Explanation: Australia provides an outstanding example of where the religious system of hunting-and-gathering societies is embodied in the landscape.
Thematic context: `European Expansion'
A major thematic context associated with the global expansion of European societies was identified by the Panel as being very important in the Australian context. Early European colonisation of the Australian continent, although motivated to a large extent by forced migration associated with the transportation of convicts, also provided ready access to abundant sources of the raw materials necessary for industrial economies. The strength of many European economies in the eighteenth and nineteenth centuries and their domination of global economic activity often stemmed in large measure from earlier colonial expansion and the opportunity to exploit natural resources from areas that had been recently colonised. The aspect of this thematic context associated with convict transportation to Australia is a globally significant example of the colonisation of an entire continent by a European-dominated culture.
The Australian goldrushes represent another important expression of the thematic context relating to `European expansion in the Eighteenth and Nineteenth Century'. The goldrushes in Australia are an outstanding example of a major global migration of people from a wide range of European and non-European cultures. This global migration was a fundamental factor influencing the development of Australia both via acceleration of the settlement of the continent, and as a result of the further integration of the country into the global economy.
The following themes and sub-themes of outstanding universal value associated with the `European Expansion'thematic context were identified by the Panel:
Theme: European expansion of the eighteenth and nineteenth centuries
Sub-theme: Forced migration - a major way in which the expansion took place
Explanation: Convict transportation to Australia is an outstanding example of how European powers initiated the colonisation of an entire continent.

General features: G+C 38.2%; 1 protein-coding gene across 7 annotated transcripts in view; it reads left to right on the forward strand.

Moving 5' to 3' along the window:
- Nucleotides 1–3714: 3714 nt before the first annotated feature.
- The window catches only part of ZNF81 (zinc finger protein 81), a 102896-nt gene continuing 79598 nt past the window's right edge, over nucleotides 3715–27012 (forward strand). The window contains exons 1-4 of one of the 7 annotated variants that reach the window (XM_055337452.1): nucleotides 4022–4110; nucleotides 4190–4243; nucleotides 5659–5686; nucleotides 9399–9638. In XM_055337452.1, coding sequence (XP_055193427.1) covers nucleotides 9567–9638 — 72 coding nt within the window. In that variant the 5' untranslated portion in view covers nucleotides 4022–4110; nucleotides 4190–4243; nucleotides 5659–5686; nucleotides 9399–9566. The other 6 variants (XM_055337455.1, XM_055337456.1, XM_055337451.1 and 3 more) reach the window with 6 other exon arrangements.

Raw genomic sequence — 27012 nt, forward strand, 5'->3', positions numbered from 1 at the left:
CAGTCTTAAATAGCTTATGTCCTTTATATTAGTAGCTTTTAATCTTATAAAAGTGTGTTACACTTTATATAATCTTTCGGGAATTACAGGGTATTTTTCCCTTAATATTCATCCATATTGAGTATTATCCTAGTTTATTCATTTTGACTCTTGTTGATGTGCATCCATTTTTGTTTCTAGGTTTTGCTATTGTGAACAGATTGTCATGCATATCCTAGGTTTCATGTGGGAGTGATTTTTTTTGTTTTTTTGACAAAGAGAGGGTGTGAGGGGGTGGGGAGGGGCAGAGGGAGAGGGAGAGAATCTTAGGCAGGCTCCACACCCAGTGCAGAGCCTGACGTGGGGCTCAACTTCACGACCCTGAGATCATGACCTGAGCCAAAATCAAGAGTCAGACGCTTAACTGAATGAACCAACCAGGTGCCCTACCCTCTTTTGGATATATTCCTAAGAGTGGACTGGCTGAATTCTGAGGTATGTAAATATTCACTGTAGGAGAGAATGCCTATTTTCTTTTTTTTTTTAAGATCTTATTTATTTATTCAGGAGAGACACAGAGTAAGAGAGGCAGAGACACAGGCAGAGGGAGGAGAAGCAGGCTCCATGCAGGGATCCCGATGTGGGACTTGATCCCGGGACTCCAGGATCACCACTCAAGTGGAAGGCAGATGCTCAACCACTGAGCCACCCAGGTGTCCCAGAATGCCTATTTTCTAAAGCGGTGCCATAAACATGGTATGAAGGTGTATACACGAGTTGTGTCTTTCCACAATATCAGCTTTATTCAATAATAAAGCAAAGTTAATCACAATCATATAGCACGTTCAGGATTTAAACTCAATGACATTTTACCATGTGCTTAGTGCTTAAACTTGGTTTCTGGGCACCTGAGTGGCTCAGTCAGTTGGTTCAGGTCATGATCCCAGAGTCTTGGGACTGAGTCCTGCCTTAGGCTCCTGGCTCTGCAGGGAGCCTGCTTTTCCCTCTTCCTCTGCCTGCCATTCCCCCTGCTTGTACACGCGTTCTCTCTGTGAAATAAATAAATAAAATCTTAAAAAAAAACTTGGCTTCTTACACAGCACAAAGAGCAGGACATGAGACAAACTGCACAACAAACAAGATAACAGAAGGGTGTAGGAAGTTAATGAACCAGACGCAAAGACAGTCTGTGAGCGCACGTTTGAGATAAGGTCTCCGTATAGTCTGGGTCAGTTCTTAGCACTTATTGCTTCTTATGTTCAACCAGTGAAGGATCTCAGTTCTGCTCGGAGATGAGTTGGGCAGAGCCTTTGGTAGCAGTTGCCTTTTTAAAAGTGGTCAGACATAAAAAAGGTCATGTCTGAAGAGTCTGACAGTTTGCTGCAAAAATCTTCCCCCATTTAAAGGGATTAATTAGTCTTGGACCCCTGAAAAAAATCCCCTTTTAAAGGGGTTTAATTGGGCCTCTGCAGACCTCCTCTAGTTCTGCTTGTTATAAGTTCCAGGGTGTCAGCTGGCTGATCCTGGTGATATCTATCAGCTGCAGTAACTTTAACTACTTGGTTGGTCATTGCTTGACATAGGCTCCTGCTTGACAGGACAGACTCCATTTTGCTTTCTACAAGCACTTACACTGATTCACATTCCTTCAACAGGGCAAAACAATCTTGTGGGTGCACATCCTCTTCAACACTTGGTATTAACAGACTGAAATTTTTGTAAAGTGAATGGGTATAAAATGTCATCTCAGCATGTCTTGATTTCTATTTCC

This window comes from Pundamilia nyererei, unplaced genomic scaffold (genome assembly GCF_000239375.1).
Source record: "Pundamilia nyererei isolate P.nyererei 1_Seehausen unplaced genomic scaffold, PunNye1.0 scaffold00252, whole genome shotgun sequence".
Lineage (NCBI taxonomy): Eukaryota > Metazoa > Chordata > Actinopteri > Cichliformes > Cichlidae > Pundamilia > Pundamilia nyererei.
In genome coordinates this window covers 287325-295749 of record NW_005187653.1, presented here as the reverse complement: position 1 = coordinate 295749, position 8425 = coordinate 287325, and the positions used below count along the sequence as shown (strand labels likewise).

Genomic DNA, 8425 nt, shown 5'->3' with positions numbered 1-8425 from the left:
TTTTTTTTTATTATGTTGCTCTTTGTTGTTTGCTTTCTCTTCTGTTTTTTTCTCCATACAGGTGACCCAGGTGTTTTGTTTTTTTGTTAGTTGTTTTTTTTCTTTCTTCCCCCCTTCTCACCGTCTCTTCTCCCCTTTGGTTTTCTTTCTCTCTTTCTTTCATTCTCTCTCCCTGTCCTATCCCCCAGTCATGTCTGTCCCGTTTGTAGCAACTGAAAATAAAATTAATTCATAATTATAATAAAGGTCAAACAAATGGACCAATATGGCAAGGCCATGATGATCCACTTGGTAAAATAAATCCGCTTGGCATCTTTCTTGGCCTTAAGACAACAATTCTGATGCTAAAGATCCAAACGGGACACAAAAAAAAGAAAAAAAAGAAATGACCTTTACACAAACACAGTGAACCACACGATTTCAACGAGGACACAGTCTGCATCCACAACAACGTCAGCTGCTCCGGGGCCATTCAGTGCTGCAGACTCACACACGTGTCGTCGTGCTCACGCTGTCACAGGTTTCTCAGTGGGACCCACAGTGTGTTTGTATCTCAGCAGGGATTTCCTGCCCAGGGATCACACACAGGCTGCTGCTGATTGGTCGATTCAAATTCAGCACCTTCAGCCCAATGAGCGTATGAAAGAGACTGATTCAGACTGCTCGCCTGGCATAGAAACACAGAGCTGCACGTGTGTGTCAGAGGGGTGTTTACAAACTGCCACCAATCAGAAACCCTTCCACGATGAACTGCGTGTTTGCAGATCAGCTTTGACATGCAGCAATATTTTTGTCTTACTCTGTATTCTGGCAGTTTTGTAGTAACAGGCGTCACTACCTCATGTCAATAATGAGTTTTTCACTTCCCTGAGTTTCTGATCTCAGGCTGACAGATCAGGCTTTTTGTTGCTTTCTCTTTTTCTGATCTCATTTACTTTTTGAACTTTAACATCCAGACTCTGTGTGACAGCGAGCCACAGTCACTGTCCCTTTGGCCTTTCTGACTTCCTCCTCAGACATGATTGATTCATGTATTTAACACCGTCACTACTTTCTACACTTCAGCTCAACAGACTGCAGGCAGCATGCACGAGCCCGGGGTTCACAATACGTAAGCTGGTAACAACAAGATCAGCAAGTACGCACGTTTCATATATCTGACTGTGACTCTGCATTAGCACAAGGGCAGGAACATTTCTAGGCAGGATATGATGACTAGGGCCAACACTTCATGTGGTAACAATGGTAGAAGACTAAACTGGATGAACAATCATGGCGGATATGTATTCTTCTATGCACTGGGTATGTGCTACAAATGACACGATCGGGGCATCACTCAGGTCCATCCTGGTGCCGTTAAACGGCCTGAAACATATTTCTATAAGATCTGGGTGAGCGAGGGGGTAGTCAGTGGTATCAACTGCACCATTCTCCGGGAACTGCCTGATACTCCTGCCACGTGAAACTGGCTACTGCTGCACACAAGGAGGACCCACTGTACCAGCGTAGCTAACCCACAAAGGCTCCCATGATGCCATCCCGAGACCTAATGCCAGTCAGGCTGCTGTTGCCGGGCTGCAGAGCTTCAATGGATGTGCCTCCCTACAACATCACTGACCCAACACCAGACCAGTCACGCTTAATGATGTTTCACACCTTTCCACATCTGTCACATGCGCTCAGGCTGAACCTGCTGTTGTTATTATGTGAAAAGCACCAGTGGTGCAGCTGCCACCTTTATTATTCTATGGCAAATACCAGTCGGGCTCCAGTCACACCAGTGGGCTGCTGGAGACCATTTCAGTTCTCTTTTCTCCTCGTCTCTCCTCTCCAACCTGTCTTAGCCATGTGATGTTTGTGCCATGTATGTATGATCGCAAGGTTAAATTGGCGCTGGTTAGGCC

Sub-theme: Land barriers as historical frontiers
Explanation: European expansion into the New World was a process of imaginative, as well as economic, appropriation in which explorers, poets, artists and photographers played a part. The first frontier, or land barrier, assumed special importance as the site of this encounter.
Sub-theme: Integration of a continent into the global economy
Explanation: The Australian goldrushes are an outstanding example of the global migrations associated with the nineteenth century goldrushes.
Theme: Masterpiece of human creative genius
Theme: Outstanding example of a type of building/technological ensemble of landscape
Thematic context: `Encounter between Cultures'
The thematic context `Encounter between Cultures', was identified by the Expert Panel as providing an important link between the previously discussed thematic contexts of `Traditional Human Settlement' and `European Expansion'. This thematic context characterises an important aspect of the history of Australia. It relates to the ongoing encounter between the traditional hunting-and-gathering societies that have occupied Australia for tens of thousands of years, and the invasion of the continent by European occupation associated with the expansion of nineteenth century European societies.
The following theme of outstanding universal value associated with the `Encounter between Cultures'thematic context was identified by the Panel:
Theme: Encounter between cultures
Explanation: Australia provides examples of the encounter between hunting-and-gathering societies and nineteenth century European societies.
While the Expert Panel considered that this theme had outstanding universal value, in contrast to the other major themes discussed, the Panel was undecided whether the best global examples of the theme undoubtedly lie within Australia.